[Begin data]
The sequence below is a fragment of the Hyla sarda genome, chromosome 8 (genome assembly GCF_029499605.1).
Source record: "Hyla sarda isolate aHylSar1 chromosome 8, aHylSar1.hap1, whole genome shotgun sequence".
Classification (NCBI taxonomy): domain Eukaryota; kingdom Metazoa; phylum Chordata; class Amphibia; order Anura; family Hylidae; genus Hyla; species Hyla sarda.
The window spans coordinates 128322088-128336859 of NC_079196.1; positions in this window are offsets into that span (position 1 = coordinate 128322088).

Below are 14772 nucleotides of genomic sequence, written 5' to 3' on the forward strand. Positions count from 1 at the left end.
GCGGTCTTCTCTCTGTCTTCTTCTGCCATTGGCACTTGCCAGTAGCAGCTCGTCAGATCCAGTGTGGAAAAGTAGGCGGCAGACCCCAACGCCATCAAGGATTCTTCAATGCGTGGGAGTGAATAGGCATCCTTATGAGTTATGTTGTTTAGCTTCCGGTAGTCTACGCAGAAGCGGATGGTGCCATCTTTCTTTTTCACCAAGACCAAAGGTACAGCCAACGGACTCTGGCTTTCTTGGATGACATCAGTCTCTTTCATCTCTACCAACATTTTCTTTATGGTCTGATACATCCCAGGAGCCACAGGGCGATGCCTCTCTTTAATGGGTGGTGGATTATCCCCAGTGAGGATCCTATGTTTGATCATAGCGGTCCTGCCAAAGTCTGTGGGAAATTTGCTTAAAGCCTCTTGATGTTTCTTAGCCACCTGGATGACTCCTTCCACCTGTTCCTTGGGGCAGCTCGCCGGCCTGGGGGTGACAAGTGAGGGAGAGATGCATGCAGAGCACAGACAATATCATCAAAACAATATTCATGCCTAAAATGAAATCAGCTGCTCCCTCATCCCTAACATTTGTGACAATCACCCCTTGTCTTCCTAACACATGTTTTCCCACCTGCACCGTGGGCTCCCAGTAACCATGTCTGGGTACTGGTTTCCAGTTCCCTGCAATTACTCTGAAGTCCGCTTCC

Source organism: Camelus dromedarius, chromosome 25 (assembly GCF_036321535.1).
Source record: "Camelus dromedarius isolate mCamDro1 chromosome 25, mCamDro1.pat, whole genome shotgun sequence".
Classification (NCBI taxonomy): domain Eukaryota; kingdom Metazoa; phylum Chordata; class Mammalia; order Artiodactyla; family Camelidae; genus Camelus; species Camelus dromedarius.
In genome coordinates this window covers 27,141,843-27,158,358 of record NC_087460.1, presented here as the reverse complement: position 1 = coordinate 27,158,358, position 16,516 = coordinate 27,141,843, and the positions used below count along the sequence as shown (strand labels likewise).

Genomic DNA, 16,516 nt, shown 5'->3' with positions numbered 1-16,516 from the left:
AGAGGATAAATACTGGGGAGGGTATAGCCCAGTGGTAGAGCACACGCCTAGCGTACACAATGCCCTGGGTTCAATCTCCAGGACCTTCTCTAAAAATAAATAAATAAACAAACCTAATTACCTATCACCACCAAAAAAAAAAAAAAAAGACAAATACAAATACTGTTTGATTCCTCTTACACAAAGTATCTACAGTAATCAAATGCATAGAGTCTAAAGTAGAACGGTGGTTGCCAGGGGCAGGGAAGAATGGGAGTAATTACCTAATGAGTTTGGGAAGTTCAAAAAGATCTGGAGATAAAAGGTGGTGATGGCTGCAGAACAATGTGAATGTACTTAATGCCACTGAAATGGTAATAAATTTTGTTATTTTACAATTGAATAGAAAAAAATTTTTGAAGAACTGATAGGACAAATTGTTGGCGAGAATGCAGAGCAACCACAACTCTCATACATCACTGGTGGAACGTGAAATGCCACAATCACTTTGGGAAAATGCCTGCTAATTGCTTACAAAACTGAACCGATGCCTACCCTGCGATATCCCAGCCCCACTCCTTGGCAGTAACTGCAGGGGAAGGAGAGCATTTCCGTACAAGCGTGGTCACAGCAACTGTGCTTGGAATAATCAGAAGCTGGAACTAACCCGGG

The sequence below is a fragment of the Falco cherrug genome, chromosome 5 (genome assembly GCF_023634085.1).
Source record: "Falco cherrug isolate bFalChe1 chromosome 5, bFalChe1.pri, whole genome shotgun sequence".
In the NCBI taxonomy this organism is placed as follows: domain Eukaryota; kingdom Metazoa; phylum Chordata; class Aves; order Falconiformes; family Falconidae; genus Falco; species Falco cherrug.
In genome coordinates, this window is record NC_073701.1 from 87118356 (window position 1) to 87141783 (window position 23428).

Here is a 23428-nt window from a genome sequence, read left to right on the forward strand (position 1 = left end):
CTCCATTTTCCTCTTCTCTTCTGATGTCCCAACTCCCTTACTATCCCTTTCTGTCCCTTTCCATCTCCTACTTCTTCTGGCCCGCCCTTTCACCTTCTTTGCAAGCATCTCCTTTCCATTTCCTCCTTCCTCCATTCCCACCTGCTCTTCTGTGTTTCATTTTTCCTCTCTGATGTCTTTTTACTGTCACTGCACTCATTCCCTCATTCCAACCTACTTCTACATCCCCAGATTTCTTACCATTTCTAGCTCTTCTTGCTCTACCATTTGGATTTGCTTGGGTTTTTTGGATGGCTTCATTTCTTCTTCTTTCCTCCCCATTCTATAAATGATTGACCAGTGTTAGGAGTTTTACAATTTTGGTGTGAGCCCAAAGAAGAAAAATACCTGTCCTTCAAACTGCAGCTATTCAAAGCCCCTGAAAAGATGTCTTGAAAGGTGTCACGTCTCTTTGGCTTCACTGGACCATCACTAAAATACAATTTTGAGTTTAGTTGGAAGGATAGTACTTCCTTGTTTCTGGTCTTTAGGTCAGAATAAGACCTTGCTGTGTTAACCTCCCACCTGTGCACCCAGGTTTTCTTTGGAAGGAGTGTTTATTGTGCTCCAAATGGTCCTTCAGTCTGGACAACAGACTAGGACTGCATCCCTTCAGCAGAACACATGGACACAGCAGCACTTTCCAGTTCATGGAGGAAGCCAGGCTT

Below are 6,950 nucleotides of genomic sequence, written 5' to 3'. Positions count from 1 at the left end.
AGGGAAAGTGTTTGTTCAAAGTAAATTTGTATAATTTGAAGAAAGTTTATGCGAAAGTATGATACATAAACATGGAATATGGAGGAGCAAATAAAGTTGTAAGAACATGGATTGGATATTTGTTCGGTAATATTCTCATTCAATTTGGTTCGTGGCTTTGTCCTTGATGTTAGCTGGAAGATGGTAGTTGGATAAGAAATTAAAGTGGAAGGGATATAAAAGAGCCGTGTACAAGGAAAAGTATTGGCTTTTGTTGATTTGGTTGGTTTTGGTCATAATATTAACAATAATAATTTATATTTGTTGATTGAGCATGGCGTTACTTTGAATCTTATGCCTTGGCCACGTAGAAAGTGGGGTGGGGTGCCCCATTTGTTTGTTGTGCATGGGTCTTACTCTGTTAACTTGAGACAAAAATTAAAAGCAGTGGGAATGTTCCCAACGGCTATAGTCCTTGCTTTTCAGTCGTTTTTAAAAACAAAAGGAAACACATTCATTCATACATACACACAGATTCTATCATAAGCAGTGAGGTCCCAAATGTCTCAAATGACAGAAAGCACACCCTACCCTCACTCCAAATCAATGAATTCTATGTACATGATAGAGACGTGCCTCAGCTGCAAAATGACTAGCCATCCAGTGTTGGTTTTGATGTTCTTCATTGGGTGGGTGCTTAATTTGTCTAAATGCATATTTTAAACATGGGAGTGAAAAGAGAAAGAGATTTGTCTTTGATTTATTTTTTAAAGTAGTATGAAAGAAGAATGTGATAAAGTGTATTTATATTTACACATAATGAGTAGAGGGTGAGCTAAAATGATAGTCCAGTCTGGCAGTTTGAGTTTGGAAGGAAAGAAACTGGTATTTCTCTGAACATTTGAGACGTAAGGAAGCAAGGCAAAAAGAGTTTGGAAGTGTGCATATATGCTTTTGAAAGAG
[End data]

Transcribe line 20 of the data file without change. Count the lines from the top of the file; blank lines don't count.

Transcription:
AGGGAAAGTGTTTGTTCAAAGTAAATTTGTATAATTTGAAGAAAGTTTATGCGAAAGTATGATACATAAACATGGAATATGGAGGAGCAAATAAAGTTGTAAGAACATGGATTGGATATTTGTTCGGTAATATTCTCATTCAATTTGGTTCGTGGCTTTGTCCTTGATGTTAGCTGGAAGATGGTAGTTGGATAAGAAATTAAAGTGGAAGGGATATAAAAGAGCCGTGTACAAGGAAAAGTATTGGCTTTTGTTGATTTGGTTGGTTTTGGTCATAATATTAACAATAATAATTTATATTTGTTGATTGAGCATGGCGTTACTTTGAATCTTATGCCTTGGCCACGTAGAAAGTGGGGTGGGGTGCCCCATTTGTTTGTTGTGCATGGGTCTTACTCTGTTAACTTGAGACAAAAATTAAAAGCAGTGGGAATGTTCCCAACGGCTATAGTCCTTGCTTTTCAGTCGTTTTTAAAAACAAAAGGAAACACATTCATTCATACATACACACAGATTCTATCATAAGCAGTGAGGTCCCAAATGTCTCAAATGACAGAAAGCACACCCTACCCTCACTCCAAATCAATGAATTCTATGTACATGATAGAGACGTGCCTCAGCTGCAAAATGACTAGCCATCCAGTGTTGGTTTTGATGTTCTTCATTGGGTGGGTGCTTAATTTGTCTAAATGCATATTTTAAACATGGGAGTGAAAAGAGAAAGAGATTTGTCTTTGATTTATTTTTTAAAGTAGTATGAAAGAAGAATGTGATAAAGTGTATTTATATTTACACATAATGAGTAGAGGGTGAGCTAAAATGATAGTCCAGTCTGGCAGTTTGAGTTTGGAAGGAAAGAAACTGGTATTTCTCTGAACATTTGAGACGTAAGGAAGCAAGGCAAAAAGAGTTTGGAAGTGTGCATATATGCTTTTGAAAGAG